A Quiet Trail of Blood and Tears

Copyright Ken Brady. No reproduction without express permission from the author.
(Originally published in DAILY CABAL, 2008)

Just a few days into our walk out of Mississippi, the bok chitto still several more days away, we realized people were disappearing. At first, no one noticed anything amiss. We had been rushed from our homes in the night, buildings set alight and people shot in the street while they wailed and screamed. So many of us had already died that life itself seemed something of a dream. Stare Death in the face long enough he appears a faithful neighbor.

We Choctaw had little to go on but faith.

Barely seventeen at the time, and not strong enough to stand up against those who had taken our land, I had a mangled right eye to show for my trouble. Cowed, I hung back from my family as they plodded toward the river across which we were to relocate. A new home. Those who survived the ousting went quietly, many walking to their deaths.

Two neighboring families vanished along the trail. We thought they had stopped to rest, perhaps succumbed to fever or sadness. But then my cousin Jed’s screams told us of something darker. Something worse than the white men who had set us on this path.

Jedidiah was one who had gone quietly. As the torches lit his birth home afire, he had simply grabbed the little food he could carry and walked into the night, his family following. He hadn’t looked back.

In death, Jed did not go quietly.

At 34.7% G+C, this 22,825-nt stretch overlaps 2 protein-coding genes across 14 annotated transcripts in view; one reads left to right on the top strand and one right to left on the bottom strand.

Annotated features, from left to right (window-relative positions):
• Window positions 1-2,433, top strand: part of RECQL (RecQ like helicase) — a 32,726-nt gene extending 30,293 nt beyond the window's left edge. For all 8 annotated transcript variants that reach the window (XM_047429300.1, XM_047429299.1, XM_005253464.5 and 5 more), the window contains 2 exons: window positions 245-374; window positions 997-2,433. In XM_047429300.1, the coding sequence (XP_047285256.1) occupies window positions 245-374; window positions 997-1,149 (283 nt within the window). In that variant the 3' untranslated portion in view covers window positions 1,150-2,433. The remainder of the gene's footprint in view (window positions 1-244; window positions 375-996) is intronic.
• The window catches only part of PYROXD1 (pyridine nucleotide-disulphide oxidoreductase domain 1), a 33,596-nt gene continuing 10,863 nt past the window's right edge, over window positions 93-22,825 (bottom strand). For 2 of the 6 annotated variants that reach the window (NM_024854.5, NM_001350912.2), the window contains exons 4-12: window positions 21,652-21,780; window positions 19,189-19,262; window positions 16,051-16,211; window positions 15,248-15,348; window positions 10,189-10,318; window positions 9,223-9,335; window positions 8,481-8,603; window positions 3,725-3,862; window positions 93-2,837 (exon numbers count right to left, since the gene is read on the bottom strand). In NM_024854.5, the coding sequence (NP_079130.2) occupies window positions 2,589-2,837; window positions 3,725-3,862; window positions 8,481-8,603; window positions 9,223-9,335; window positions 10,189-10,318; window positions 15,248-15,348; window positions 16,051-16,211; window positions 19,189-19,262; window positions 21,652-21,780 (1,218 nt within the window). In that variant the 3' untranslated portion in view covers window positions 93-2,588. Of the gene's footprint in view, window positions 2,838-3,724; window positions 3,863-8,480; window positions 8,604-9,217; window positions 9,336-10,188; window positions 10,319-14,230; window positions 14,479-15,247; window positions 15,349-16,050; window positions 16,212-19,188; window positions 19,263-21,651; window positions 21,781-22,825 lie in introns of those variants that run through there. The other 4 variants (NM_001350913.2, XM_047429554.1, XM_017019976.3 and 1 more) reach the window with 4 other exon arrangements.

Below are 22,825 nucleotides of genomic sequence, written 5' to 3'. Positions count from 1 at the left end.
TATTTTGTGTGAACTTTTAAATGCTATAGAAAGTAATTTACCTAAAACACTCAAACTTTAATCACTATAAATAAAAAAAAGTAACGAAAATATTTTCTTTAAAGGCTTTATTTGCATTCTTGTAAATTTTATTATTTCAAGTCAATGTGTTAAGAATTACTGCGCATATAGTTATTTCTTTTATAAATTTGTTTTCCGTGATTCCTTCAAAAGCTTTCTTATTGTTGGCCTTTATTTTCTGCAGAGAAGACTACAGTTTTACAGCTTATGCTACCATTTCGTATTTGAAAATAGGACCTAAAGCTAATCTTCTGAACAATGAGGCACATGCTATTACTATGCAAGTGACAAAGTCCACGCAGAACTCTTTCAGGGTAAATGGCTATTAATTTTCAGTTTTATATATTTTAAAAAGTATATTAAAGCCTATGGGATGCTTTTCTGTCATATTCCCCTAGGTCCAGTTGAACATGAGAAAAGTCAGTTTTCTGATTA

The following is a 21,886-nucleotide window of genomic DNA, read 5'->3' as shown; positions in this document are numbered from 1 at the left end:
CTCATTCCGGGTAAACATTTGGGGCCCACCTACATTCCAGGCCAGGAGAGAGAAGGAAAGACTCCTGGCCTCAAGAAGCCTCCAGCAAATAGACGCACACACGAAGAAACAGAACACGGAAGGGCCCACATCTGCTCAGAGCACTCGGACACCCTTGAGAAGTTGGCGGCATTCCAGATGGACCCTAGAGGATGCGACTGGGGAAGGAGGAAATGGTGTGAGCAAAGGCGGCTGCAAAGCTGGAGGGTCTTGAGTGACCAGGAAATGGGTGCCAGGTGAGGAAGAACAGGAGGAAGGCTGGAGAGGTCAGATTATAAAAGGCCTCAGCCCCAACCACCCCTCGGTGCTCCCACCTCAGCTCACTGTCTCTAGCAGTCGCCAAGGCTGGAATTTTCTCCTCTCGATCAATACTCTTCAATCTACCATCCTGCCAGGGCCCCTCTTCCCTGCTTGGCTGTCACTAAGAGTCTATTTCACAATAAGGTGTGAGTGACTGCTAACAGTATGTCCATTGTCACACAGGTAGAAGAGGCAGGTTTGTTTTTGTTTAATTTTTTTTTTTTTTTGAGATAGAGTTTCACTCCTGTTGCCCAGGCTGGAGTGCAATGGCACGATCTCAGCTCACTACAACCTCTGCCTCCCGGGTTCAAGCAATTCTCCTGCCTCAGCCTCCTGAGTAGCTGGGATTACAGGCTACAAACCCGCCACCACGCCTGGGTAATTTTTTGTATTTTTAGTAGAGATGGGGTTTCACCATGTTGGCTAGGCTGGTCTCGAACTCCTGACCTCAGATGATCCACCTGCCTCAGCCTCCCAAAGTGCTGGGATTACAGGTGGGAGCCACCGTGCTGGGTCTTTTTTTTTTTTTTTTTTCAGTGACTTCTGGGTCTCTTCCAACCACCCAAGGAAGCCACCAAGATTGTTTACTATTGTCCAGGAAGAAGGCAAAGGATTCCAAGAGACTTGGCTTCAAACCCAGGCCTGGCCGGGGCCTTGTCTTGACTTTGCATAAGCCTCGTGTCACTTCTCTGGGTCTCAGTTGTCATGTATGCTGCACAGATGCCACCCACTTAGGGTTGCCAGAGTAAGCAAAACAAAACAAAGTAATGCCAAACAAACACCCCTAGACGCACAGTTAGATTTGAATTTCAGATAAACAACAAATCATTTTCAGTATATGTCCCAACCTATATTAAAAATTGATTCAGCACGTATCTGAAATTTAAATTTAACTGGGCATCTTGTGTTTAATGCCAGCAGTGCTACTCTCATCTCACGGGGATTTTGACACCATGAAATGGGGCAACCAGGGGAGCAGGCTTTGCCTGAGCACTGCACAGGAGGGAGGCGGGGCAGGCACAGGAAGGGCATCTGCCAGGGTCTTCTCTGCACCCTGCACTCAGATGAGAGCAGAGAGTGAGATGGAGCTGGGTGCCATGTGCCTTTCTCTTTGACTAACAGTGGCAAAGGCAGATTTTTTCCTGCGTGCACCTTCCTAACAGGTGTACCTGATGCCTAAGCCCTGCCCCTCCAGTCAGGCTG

The forest glade was old, thinned just enough to allow the rutted trail. As the sun faded from the sky, Jed might have simply disappeared. But his strangled cry pierced the silence, shattering through our inner pain, our private suffering. We saw him rise into the trees, hands clutched to his throat. His scream was silenced in a shower of blood.

Everyone stopped, too scared to react, yet I found myself walking to the spot, looking up for signs of Jed’s body, his attacker. Only a trail of blood across the branches.

Shilombish, my mother whispered. I nodded. But what sort of spirit was it? A spirit who demanded blood payment.

Had we angered the gods? Was this retribution for our complacency? As I pondered, the branch above me shifted, and I felt the shilombish draft past me, then stop, icy breath on my swollen eye. The pain melted away, my vision cleared, my senses awakened. I knew then that my minor injuries had not been in vain. I was saved by my refusal to yield to tyranny. Someday, I thought, there would be an opportunity to fight back, and reason enough.

No one spoke of the incident after.

Crossing the big river, I watched the spirit take others who had stood idly by into the depths. I said nothing.

When we reached the shores of our new Oklahoma home, the spirit of Mississippi followed, and we knew our people would never be alone.

When the time was right, we would awaken.